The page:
Mt. Merrill, as many know, is our interactive children’s play area on the east side of the park. It is a handicap accessible mound that offers 2 slides, a climbing net, a boulder climbing area, and a lookout on top. It was designed by the DCP design committee and Tributary Land Design and then built in 2014 by CT Wilson. Mt. Merrill officially opened in December of that year and has been a nexus of activity in the park since then!

Mt. Merrill is named in the memory of Merrill Davis of Stone Brothers and Byrd. Merrill tragically died in a car accident in 2012. During his life, he was a huge supporter of the Park. He was volunteered his time, expertise, and resources to build the park into what it is today. He and his wife were some of the first people to be married in the park after the Pavilion was built. After Merrill’s death, his friends and family approached DCP about putting a memorial for Merrill at the park. At that time, DCP was starting to work on the plans for a play area for children and it worked out that we were able to work collaboratively to create this fantastic play mound in Merrill’s memory.

mt-merrill-monument-and-benchesOne of the reasons that the judges chose Mt. Merrill for the Keep Durham Beautiful Award because of the incredible amount of community support at all stages of this project. It was designed with the input of the community, particularly parents looking for an exciting place to let their children play. The funding for the project came from all over the Durham community. In addition to a successful Kickstarter campaign, backed by hundreds,  we had major support from local businesses and individuals to make Mount Merrill happen. The key supporters for the project were East West Partners, PNC Bank and The Durham Lions Club (where Merrill was an active member). The other major donors are listed on the monument at the entrance.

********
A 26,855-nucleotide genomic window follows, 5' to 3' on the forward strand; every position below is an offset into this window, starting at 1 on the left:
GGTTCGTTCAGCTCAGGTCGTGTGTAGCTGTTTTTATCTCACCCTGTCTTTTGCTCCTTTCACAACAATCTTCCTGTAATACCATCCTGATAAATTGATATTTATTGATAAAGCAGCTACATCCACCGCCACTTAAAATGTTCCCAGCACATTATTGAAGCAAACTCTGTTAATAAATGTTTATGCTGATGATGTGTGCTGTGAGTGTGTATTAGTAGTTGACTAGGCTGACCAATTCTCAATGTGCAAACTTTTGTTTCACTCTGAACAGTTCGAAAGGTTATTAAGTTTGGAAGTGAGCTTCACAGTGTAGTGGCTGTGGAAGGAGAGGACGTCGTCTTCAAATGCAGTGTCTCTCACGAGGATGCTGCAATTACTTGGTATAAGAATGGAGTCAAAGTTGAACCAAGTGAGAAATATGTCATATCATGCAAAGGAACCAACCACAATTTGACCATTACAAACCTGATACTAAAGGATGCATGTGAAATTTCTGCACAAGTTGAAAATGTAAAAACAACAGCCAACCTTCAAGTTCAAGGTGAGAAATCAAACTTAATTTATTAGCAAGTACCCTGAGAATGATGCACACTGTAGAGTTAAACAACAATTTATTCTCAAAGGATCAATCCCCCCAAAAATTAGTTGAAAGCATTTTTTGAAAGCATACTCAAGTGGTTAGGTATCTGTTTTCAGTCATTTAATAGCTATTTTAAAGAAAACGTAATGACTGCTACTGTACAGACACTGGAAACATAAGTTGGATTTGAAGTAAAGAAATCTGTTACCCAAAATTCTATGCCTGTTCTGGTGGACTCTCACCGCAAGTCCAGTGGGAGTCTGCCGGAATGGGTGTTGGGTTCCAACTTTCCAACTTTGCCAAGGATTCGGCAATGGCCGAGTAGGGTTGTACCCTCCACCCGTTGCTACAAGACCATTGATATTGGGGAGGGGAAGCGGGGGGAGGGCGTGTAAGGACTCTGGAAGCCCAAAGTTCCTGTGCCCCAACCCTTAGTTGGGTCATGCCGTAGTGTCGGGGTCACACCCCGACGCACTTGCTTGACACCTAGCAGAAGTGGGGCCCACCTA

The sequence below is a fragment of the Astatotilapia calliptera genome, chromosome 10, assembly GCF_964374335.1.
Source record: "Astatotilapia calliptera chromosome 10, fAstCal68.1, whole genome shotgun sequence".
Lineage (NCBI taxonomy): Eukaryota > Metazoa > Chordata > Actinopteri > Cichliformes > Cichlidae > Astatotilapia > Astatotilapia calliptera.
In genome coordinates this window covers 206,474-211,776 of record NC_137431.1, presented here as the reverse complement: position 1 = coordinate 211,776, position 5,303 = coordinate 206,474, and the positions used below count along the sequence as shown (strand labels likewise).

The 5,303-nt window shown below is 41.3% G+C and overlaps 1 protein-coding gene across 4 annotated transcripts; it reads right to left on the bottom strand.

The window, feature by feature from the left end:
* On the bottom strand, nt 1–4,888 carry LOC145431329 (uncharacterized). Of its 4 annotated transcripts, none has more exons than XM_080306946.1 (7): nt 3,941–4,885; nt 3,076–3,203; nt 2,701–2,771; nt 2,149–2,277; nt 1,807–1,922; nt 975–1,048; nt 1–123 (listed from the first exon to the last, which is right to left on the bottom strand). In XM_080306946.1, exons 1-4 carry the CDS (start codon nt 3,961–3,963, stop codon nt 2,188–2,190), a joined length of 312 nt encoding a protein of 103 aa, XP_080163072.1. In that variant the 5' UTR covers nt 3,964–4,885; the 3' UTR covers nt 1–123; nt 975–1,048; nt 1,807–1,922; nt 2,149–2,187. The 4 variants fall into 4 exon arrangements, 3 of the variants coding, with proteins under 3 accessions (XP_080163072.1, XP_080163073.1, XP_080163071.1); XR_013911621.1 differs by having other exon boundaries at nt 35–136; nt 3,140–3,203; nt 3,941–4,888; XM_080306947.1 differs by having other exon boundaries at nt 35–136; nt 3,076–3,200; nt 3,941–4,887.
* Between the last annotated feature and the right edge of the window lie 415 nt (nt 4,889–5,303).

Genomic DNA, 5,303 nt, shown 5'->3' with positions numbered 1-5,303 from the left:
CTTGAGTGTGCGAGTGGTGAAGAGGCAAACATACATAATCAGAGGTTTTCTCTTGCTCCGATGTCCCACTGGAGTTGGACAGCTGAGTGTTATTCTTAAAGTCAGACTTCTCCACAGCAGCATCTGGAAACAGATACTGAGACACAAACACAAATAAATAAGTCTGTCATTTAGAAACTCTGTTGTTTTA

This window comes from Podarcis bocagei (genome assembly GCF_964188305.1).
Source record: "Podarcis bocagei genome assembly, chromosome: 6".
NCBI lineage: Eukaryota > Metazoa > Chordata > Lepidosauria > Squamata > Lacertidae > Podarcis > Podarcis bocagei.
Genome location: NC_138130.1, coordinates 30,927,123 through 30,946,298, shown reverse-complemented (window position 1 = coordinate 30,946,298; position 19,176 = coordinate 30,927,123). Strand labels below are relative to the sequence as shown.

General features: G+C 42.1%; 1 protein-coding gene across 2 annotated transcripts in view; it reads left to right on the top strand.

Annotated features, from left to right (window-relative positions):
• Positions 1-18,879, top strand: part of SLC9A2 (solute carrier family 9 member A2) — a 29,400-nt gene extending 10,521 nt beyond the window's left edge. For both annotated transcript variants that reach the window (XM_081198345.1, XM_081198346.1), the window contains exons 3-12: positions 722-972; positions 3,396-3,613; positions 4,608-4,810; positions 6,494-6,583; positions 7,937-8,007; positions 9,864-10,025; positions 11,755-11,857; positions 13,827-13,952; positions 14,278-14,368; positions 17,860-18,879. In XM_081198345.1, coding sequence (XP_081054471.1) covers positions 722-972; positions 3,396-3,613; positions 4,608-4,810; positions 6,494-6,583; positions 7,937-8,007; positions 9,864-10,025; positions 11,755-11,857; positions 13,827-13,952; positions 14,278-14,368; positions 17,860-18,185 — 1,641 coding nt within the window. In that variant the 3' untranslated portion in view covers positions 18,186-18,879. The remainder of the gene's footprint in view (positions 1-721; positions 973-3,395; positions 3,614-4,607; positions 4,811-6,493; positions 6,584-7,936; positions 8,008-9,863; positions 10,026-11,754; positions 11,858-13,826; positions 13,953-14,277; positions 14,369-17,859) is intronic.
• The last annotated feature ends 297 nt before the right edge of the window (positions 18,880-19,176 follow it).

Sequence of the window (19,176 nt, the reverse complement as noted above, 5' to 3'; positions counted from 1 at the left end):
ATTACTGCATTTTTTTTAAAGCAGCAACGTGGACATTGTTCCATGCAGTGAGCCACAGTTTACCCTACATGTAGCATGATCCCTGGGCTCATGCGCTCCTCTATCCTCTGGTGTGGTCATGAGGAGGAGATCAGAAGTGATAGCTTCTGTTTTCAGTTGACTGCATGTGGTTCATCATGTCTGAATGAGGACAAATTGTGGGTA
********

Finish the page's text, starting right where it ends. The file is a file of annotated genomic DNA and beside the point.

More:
Since Mt. Merrill opened, Stone Brothers and Byrd has taken on the (sometimes thankless) duties of keeping the trees and grass growing around Mt. Merrill.  In early 2016, local artist, Al Frega, installed benches that were made from reclaimed limestone cornice stones from the Southern Railway Freight Depot and Durham Marble Works installed the entrance sign. Currently, we are working with Acme Plumbing on the plans to install a water fountain. We are hoping to have that installed by early summer.